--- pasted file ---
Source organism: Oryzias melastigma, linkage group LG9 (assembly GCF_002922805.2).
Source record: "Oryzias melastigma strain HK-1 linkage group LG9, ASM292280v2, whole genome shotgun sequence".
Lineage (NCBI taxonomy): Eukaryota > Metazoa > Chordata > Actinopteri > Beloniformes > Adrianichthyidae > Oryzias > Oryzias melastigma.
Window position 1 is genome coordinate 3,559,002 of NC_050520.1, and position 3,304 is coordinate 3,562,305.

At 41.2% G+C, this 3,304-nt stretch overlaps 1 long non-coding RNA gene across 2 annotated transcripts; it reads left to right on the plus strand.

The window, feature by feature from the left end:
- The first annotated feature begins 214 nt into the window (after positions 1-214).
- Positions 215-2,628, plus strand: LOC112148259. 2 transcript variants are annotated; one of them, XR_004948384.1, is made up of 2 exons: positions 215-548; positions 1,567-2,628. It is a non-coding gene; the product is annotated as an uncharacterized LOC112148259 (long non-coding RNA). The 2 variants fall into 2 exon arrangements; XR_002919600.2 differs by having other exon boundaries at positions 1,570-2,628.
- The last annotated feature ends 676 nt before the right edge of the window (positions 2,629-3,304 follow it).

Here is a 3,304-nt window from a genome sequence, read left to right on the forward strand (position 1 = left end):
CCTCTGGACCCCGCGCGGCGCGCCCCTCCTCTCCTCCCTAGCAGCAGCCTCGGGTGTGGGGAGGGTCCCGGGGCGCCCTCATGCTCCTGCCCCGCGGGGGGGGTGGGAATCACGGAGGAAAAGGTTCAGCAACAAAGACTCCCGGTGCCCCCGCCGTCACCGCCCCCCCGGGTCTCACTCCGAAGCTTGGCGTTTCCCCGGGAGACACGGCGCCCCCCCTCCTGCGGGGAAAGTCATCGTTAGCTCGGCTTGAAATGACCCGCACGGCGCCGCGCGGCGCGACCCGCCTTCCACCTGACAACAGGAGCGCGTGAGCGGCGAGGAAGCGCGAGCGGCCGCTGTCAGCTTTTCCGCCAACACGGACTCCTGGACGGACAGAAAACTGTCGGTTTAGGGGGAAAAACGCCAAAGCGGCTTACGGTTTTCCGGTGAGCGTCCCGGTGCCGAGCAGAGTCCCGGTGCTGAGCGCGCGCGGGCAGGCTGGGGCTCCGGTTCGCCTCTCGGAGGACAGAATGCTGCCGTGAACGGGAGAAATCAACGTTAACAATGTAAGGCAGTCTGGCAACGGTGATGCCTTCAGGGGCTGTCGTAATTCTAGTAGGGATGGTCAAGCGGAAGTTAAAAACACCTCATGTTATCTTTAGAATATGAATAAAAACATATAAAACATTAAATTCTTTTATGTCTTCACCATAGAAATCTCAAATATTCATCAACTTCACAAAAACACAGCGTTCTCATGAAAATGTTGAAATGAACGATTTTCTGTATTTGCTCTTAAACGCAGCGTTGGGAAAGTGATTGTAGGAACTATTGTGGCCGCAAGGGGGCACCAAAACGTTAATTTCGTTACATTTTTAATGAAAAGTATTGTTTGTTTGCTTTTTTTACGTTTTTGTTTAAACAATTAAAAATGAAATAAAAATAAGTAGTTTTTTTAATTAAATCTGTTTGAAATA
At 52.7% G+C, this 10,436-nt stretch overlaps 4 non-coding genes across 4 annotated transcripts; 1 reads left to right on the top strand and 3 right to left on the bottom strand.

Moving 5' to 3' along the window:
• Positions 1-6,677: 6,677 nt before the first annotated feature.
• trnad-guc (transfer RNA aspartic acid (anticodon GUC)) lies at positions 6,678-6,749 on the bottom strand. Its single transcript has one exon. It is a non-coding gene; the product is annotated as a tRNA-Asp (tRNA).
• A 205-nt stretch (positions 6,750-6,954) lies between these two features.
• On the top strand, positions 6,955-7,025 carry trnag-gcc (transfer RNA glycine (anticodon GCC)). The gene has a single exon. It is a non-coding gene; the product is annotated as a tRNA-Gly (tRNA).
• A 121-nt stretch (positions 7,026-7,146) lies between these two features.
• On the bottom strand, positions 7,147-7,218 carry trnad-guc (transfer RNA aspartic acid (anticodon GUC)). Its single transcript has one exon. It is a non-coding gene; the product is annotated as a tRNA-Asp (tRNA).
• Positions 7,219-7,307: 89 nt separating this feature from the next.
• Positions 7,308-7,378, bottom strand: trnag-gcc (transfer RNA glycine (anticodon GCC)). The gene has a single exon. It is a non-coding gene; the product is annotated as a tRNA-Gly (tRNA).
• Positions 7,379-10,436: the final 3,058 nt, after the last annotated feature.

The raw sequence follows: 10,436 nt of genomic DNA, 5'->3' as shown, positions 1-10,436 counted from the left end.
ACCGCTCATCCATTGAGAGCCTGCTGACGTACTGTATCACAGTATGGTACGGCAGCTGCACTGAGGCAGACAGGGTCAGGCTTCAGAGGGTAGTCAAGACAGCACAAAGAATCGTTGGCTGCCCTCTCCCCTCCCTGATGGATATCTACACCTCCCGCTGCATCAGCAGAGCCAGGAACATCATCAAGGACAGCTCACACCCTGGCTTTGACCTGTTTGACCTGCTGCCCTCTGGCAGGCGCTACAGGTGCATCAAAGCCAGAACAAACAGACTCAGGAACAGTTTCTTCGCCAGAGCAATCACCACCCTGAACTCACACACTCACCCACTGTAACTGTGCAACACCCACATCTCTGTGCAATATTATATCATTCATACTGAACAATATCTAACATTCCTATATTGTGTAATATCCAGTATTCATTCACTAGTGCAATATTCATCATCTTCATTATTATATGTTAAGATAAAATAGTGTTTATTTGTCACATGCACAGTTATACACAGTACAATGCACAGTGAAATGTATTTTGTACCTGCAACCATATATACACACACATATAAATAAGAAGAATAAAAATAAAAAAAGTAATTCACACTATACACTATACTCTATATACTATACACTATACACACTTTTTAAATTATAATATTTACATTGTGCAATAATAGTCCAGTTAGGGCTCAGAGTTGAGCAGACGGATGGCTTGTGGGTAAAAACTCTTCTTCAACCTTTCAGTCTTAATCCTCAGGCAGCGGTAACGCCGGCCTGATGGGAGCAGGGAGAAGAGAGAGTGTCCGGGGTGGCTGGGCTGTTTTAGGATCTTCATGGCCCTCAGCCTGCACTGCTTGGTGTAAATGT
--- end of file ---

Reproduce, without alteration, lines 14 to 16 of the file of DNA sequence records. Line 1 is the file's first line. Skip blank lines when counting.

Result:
• Positions 1-6,677: 6,677 nt before the first annotated feature.
• trnad-guc (transfer RNA aspartic acid (anticodon GUC)) lies at positions 6,678-6,749 on the bottom strand. Its single transcript has one exon. It is a non-coding gene; the product is annotated as a tRNA-Asp (tRNA).
• A 205-nt stretch (positions 6,750-6,954) lies between these two features.